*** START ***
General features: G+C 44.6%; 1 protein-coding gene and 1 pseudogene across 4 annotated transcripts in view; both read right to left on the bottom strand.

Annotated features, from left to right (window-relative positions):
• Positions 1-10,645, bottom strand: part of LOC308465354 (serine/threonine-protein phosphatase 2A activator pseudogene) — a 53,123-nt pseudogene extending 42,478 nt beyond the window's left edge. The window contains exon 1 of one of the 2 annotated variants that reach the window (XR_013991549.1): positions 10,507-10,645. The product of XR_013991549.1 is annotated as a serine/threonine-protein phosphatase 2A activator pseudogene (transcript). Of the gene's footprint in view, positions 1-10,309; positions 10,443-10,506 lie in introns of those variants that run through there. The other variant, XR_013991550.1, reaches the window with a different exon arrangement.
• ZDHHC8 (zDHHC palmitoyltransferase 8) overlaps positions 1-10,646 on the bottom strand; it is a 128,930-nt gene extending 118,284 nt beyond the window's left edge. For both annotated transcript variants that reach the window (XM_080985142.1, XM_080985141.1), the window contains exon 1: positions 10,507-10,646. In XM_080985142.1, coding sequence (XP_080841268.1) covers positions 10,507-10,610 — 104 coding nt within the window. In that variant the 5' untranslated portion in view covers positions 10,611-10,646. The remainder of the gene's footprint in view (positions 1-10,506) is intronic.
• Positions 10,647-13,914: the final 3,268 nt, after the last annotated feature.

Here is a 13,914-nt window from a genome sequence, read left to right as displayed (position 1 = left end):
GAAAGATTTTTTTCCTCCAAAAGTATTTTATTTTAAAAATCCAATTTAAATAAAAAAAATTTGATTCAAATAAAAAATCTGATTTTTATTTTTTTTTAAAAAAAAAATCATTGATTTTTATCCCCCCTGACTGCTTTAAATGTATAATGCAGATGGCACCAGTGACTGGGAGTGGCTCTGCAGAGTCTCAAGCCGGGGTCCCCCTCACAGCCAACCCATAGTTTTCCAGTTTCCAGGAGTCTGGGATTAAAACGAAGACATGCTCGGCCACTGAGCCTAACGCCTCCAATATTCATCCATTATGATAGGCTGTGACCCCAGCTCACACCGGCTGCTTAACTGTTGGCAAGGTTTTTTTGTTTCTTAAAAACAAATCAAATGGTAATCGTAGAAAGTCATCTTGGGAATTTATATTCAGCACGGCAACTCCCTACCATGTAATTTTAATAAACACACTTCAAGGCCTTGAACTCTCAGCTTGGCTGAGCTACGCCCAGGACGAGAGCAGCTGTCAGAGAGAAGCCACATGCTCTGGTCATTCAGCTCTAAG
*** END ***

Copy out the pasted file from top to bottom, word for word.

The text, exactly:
General features: G+C 44.6%; 1 protein-coding gene and 1 pseudogene across 4 annotated transcripts in view; both read right to left on the bottom strand.

Annotated features, from left to right (window-relative positions):
• Positions 1-10,645, bottom strand: part of LOC308465354 (serine/threonine-protein phosphatase 2A activator pseudogene) — a 53,123-nt pseudogene extending 42,478 nt beyond the window's left edge. The window contains exon 1 of one of the 2 annotated variants that reach the window (XR_013991549.1): positions 10,507-10,645. The product of XR_013991549.1 is annotated as a serine/threonine-protein phosphatase 2A activator pseudogene (transcript). Of the gene's footprint in view, positions 1-10,309; positions 10,443-10,506 lie in introns of those variants that run through there. The other variant, XR_013991550.1, reaches the window with a different exon arrangement.
• ZDHHC8 (zDHHC palmitoyltransferase 8) overlaps positions 1-10,646 on the bottom strand; it is a 128,930-nt gene extending 118,284 nt beyond the window's left edge. For both annotated transcript variants that reach the window (XM_080985142.1, XM_080985141.1), the window contains exon 1: positions 10,507-10,646. In XM_080985142.1, coding sequence (XP_080841268.1) covers positions 10,507-10,610 — 104 coding nt within the window. In that variant the 5' untranslated portion in view covers positions 10,611-10,646. The remainder of the gene's footprint in view (positions 1-10,506) is intronic.
• Positions 10,647-13,914: the final 3,268 nt, after the last annotated feature.

Here is a 13,914-nt window from a genome sequence, read left to right as displayed (position 1 = left end):
GAAAGATTTTTTTCCTCCAAAAGTATTTTATTTTAAAAATCCAATTTAAATAAAAAAAATTTGATTCAAATAAAAAATCTGATTTTTATTTTTTTTTAAAAAAAAAATCATTGATTTTTATCCCCCCTGACTGCTTTAAATGTATAATGCAGATGGCACCAGTGACTGGGAGTGGCTCTGCAGAGTCTCAAGCCGGGGTCCCCCTCACAGCCAACCCATAGTTTTCCAGTTTCCAGGAGTCTGGGATTAAAACGAAGACATGCTCGGCCACTGAGCCTAACGCCTCCAATATTCATCCATTATGATAGGCTGTGACCCCAGCTCACACCGGCTGCTTAACTGTTGGCAAGGTTTTTTTGTTTCTTAAAAACAAATCAAATGGTAATCGTAGAAAGTCATCTTGGGAATTTATATTCAGCACGGCAACTCCCTACCATGTAATTTTAATAAACACACTTCAAGGCCTTGAACTCTCAGCTTGGCTGAGCTACGCCCAGGACGAGAGCAGCTGTCAGAGAGAAGCCACATGCTCTGGTCATTCAGCTCTAAG